The absolute importance of access to natural resources for a country’s future, can be well-illustrated by speculating on what could happen to China’s seemingly unstoppable growth, if the production rate of all metals does not grow in parallel to the world economy.
Figure 1 below, appeared last month in the Wall Street Journal, in an article by the distinguished British historian Niall Ferguson, titled ‘In China’s Orbit‘. It projects GDP growth over the next 40 years for the world’s currently wealthiest (the USA) and the world’s two most populous nations (China and India). In his article, Professor Ferguson touches upon the extraordinary growth in China’s demand for metals over the last generation, but he doesn’t either examine the situation in depth nor draw any conclusions about this rate of growth as a limiting factor on the possibility of further such growth. Look at the chart, and I will then make a few remarks.
The source of the above chart is Goldman-Sachs, surely one of America’s most astute financial operators, and, one would also think, conservative prognosticators. I am therefore surprised at these projections being so optimistic for China and India. That said, keeping in mind that there are lots of projections out there of even more optimistic (very high) growth, it’s important to understand that the above figures are indeed actually conservative.
As a reference, keep in mind that the 2010 CIA Handbook estimates global GDP (on the basis of purchasing power parity) to have been $68.59 trillion in 2007, $70.49 trillion in 2008 and $69.98 trillion in 2009 (all based on 2009 US dollars).
I have written extensively over the last two years about the global production of all metals and about China’s arrival in 2009-10 at the position of being the largest producer (supplier) as well as the largest end-user (demand) of metals in the world.
The $70 trillion GDP figure for the 2009 world economy included the production and consumption of 1.2 billion tons of all metals. According to the Goldman-Sachs analysis quoted by Professor Ferguson, China alone will produce the GDP of the entire world of 2009 by 2054 – that is to say, within 45 years. Yet, even if China achieved this phenomenal growth, it would still have a lower GDP/citizen than the USA in 2054, if the US population keeps the same ratio to Chinese population that it has today, which is 1:4. China’s 2054 GDP would only be twice that of the USA’s in 2054, if its population is still four times that of the USA.
Assuming that China’s GDP in 2054 will be twice that of either the USA or of India, China’s economy will be less than half of the world’s total GDP since there will be many nations in addition to the USA and India with substantial GDPs. We can therefore easily and conservatively estimate a global GDP for 2054 of $200 trillion US (2010) dollars. This is three times the global GDP of 2009.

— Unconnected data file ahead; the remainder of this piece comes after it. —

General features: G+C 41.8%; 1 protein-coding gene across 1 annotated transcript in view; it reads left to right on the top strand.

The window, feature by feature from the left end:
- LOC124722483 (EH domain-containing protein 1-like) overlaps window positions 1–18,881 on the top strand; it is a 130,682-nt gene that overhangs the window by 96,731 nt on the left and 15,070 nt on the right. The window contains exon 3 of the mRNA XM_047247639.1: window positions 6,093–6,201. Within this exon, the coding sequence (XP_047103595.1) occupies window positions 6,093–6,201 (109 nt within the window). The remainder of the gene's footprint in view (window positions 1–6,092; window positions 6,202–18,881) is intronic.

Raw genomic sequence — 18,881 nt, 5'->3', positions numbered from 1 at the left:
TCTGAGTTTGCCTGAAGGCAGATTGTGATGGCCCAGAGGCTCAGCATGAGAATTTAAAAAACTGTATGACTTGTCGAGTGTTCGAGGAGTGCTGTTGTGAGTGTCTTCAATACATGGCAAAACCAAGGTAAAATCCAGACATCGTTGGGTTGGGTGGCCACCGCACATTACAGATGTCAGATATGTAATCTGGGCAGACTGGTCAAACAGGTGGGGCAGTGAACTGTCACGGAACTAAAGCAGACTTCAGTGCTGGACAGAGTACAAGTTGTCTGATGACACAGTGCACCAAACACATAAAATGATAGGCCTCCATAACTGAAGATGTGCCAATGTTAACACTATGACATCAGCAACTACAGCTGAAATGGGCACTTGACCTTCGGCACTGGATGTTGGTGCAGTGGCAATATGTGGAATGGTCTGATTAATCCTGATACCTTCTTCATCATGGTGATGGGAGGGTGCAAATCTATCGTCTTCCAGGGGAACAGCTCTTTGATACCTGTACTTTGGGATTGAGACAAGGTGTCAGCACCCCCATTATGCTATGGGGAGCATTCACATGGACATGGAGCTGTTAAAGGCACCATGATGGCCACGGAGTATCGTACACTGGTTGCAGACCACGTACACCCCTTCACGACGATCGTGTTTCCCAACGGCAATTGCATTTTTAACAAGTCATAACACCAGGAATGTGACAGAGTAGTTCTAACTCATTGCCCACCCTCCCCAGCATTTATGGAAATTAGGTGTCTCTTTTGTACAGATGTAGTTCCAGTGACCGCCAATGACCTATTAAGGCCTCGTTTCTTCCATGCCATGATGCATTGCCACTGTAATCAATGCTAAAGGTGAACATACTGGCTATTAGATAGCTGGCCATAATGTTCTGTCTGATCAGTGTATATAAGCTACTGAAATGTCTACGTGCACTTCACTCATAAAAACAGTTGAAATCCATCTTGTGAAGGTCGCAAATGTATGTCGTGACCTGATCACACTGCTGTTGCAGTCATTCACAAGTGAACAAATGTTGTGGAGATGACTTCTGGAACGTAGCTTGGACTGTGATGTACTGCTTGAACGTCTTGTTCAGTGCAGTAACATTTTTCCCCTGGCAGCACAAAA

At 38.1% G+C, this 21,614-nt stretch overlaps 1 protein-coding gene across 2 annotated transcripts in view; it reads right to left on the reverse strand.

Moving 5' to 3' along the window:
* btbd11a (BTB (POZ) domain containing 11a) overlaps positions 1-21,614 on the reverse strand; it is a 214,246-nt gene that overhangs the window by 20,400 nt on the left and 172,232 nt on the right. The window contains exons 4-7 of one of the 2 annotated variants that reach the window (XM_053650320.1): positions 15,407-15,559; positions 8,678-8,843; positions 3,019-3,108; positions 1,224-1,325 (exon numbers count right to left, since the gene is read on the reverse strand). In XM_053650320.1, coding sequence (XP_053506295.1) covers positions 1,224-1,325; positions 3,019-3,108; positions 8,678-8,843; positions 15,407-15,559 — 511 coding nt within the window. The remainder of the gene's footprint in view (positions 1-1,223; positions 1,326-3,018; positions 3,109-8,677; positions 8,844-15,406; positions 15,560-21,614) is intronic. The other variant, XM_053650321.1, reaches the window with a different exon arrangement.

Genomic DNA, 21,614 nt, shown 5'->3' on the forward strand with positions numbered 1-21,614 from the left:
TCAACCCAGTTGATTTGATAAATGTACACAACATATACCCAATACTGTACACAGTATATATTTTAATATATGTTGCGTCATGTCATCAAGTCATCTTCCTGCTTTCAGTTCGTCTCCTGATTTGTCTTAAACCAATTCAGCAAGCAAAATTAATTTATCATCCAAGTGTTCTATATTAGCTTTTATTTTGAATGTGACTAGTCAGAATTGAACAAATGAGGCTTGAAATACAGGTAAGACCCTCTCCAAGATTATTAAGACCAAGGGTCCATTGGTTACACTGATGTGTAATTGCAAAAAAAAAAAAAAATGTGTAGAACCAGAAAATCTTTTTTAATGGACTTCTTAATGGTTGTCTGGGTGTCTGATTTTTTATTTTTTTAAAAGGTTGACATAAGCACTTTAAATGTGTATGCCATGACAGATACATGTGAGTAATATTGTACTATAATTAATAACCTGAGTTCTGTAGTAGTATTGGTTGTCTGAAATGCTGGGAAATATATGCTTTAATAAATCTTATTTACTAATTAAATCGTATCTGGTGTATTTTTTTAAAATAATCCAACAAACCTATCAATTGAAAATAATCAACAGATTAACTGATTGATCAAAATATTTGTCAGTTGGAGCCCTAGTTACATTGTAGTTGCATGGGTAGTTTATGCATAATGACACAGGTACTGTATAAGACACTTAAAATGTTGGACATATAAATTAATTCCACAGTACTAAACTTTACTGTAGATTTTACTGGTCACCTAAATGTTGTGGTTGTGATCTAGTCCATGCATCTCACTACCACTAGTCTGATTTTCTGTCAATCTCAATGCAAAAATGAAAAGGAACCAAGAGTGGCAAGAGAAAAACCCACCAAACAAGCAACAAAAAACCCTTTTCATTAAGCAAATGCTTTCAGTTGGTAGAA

The world economy would have to grow at a compounded rate of 2.47% per year to bring it from $70 trillion to $200 trillion in 45 years. The US economy would only have to grow at a compounded rate of 1.55% to double in the same period. Both of these figures seem do-able. China’s economy would however have to grow at a compounded rate of 6.05% for 45 years in order to reach the value on the Goldman-Sachs graph above. This would be the longest sustained growth at such a rate, beginning from such a high place (2010 China’s $5 trillion GDP), in history.
For the sake of argument, let’s assume that this rate of growth for the Chinese economy is do-able. This would mean that in just under 12 years, by 2022, China’s economy would double, albeit to only $10 trillion. Note that if China’s growth rate, on the other hand, continues at a rate the same as it has had in 2010 (>10%) then the Chinese GDP will double in just 7.25 years.
The question I want to ask is this: can the global production of all metals grow at the same rate as the Chinese economy, and if so, would such a growth rate be enough to allow the next powerhouse(s) such as India or Brazil to begin growing at a similar rate or even more ominously to begin growing at all?
The rate of growth of all metals, which I define as GMP(1), the annual total Global Metal Production for all of the metals produced in the world, is dominated by iron, in the form of crude steel, which has consistently been 90% or more of global metals production in total.
The rate of growth of the production of all metals except steel (iron), GMP(2), has been parallel to the rate of growth of either the world’s or China’s GDP for the last ten years. It has remained at roughly 10% of the world’s total production of all metals.